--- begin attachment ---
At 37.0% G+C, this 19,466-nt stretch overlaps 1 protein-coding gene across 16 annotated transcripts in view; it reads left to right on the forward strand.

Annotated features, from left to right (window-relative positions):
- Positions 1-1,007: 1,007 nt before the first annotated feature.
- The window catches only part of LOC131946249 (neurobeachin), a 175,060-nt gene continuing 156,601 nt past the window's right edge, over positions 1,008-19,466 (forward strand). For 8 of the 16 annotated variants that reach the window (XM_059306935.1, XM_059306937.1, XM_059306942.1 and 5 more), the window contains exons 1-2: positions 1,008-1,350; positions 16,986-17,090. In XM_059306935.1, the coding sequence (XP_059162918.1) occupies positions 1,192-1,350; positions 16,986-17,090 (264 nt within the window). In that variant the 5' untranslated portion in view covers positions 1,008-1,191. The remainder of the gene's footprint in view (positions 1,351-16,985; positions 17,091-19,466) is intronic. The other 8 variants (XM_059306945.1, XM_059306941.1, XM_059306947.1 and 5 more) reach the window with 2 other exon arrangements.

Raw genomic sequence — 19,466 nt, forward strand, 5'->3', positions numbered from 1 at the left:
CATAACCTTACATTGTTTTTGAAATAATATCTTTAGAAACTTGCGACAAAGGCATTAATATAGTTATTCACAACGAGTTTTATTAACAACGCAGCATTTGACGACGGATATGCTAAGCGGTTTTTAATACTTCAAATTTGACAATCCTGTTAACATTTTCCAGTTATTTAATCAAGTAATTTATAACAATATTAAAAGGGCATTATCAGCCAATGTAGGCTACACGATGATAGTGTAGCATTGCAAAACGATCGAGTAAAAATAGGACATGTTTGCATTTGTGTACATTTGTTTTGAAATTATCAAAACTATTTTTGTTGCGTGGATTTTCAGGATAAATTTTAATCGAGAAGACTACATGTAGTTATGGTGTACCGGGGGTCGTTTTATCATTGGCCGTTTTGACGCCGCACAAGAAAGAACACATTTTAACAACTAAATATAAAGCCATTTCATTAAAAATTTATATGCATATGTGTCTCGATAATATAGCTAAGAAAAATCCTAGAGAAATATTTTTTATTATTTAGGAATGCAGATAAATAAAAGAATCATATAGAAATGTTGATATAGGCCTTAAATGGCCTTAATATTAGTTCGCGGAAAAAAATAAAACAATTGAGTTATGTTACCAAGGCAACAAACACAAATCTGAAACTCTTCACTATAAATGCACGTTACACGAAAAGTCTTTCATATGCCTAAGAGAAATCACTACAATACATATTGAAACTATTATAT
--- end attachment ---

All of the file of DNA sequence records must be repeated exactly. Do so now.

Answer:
At 37.0% G+C, this 19,466-nt stretch overlaps 1 protein-coding gene across 16 annotated transcripts in view; it reads left to right on the forward strand.

Annotated features, from left to right (window-relative positions):
- Positions 1-1,007: 1,007 nt before the first annotated feature.
- The window catches only part of LOC131946249 (neurobeachin), a 175,060-nt gene continuing 156,601 nt past the window's right edge, over positions 1,008-19,466 (forward strand). For 8 of the 16 annotated variants that reach the window (XM_059306935.1, XM_059306937.1, XM_059306942.1 and 5 more), the window contains exons 1-2: positions 1,008-1,350; positions 16,986-17,090. In XM_059306935.1, the coding sequence (XP_059162918.1) occupies positions 1,192-1,350; positions 16,986-17,090 (264 nt within the window). In that variant the 5' untranslated portion in view covers positions 1,008-1,191. The remainder of the gene's footprint in view (positions 1,351-16,985; positions 17,091-19,466) is intronic. The other 8 variants (XM_059306945.1, XM_059306941.1, XM_059306947.1 and 5 more) reach the window with 2 other exon arrangements.

Raw genomic sequence — 19,466 nt, forward strand, 5'->3', positions numbered from 1 at the left:
CATAACCTTACATTGTTTTTGAAATAATATCTTTAGAAACTTGCGACAAAGGCATTAATATAGTTATTCACAACGAGTTTTATTAACAACGCAGCATTTGACGACGGATATGCTAAGCGGTTTTTAATACTTCAAATTTGACAATCCTGTTAACATTTTCCAGTTATTTAATCAAGTAATTTATAACAATATTAAAAGGGCATTATCAGCCAATGTAGGCTACACGATGATAGTGTAGCATTGCAAAACGATCGAGTAAAAATAGGACATGTTTGCATTTGTGTACATTTGTTTTGAAATTATCAAAACTATTTTTGTTGCGTGGATTTTCAGGATAAATTTTAATCGAGAAGACTACATGTAGTTATGGTGTACCGGGGGTCGTTTTATCATTGGCCGTTTTGACGCCGCACAAGAAAGAACACATTTTAACAACTAAATATAAAGCCATTTCATTAAAAATTTATATGCATATGTGTCTCGATAATATAGCTAAGAAAAATCCTAGAGAAATATTTTTTATTATTTAGGAATGCAGATAAATAAAAGAATCATATAGAAATGTTGATATAGGCCTTAAATGGCCTTAATATTAGTTCGCGGAAAAAAATAAAACAATTGAGTTATGTTACCAAGGCAACAAACACAAATCTGAAACTCTTCACTATAAATGCACGTTACACGAAAAGTCTTTCATATGCCTAAGAGAAATCACTACAATACATATTGAAACTATTATAT